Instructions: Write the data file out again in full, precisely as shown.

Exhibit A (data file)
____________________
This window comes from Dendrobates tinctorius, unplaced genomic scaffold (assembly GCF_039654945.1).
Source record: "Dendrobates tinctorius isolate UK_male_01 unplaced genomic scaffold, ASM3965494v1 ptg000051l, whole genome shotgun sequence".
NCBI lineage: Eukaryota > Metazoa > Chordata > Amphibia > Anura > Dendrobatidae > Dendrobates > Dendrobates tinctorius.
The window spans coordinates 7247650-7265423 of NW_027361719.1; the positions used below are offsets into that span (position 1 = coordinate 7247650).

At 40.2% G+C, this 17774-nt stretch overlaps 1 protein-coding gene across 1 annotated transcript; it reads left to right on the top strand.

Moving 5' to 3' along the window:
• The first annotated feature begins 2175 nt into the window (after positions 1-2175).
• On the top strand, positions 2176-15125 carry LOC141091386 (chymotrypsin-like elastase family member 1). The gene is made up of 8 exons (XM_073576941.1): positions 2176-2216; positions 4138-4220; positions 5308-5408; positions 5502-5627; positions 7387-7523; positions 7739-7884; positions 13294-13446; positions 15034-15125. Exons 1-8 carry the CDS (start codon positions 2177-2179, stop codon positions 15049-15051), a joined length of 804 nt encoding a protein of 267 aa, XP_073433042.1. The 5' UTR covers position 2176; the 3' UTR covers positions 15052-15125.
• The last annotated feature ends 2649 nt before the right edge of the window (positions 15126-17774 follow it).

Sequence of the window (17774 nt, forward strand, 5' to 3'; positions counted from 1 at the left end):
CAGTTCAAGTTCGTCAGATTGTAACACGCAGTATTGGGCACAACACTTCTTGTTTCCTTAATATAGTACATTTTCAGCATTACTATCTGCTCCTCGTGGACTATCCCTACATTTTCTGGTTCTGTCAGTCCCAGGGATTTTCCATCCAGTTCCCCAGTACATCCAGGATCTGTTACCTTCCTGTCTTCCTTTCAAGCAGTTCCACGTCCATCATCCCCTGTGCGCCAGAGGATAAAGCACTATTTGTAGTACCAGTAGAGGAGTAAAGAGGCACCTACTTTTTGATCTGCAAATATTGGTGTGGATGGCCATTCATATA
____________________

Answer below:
This window comes from Dendrobates tinctorius, unplaced genomic scaffold (assembly GCF_039654945.1).
Source record: "Dendrobates tinctorius isolate UK_male_01 unplaced genomic scaffold, ASM3965494v1 ptg000051l, whole genome shotgun sequence".
NCBI lineage: Eukaryota > Metazoa > Chordata > Amphibia > Anura > Dendrobatidae > Dendrobates > Dendrobates tinctorius.
The window spans coordinates 7247650-7265423 of NW_027361719.1; the positions used below are offsets into that span (position 1 = coordinate 7247650).

At 40.2% G+C, this 17774-nt stretch overlaps 1 protein-coding gene across 1 annotated transcript; it reads left to right on the top strand.

Moving 5' to 3' along the window:
• The first annotated feature begins 2175 nt into the window (after positions 1-2175).
• On the top strand, positions 2176-15125 carry LOC141091386 (chymotrypsin-like elastase family member 1). The gene is made up of 8 exons (XM_073576941.1): positions 2176-2216; positions 4138-4220; positions 5308-5408; positions 5502-5627; positions 7387-7523; positions 7739-7884; positions 13294-13446; positions 15034-15125. Exons 1-8 carry the CDS (start codon positions 2177-2179, stop codon positions 15049-15051), a joined length of 804 nt encoding a protein of 267 aa, XP_073433042.1. The 5' UTR covers position 2176; the 3' UTR covers positions 15052-15125.
• The last annotated feature ends 2649 nt before the right edge of the window (positions 15126-17774 follow it).

Sequence of the window (17774 nt, forward strand, 5' to 3'; positions counted from 1 at the left end):
CAGTTCAAGTTCGTCAGATTGTAACACGCAGTATTGGGCACAACACTTCTTGTTTCCTTAATATAGTACATTTTCAGCATTACTATCTGCTCCTCGTGGACTATCCCTACATTTTCTGGTTCTGTCAGTCCCAGGGATTTTCCATCCAGTTCCCCAGTACATCCAGGATCTGTTACCTTCCTGTCTTCCTTTCAAGCAGTTCCACGTCCATCATCCCCTGTGCGCCAGAGGATAAAGCACTATTTGTAGTACCAGTAGAGGAGTAAAGAGGCACCTACTTTTTGATCTGCAAATATTGGTGTGGATGGCCATTCATATA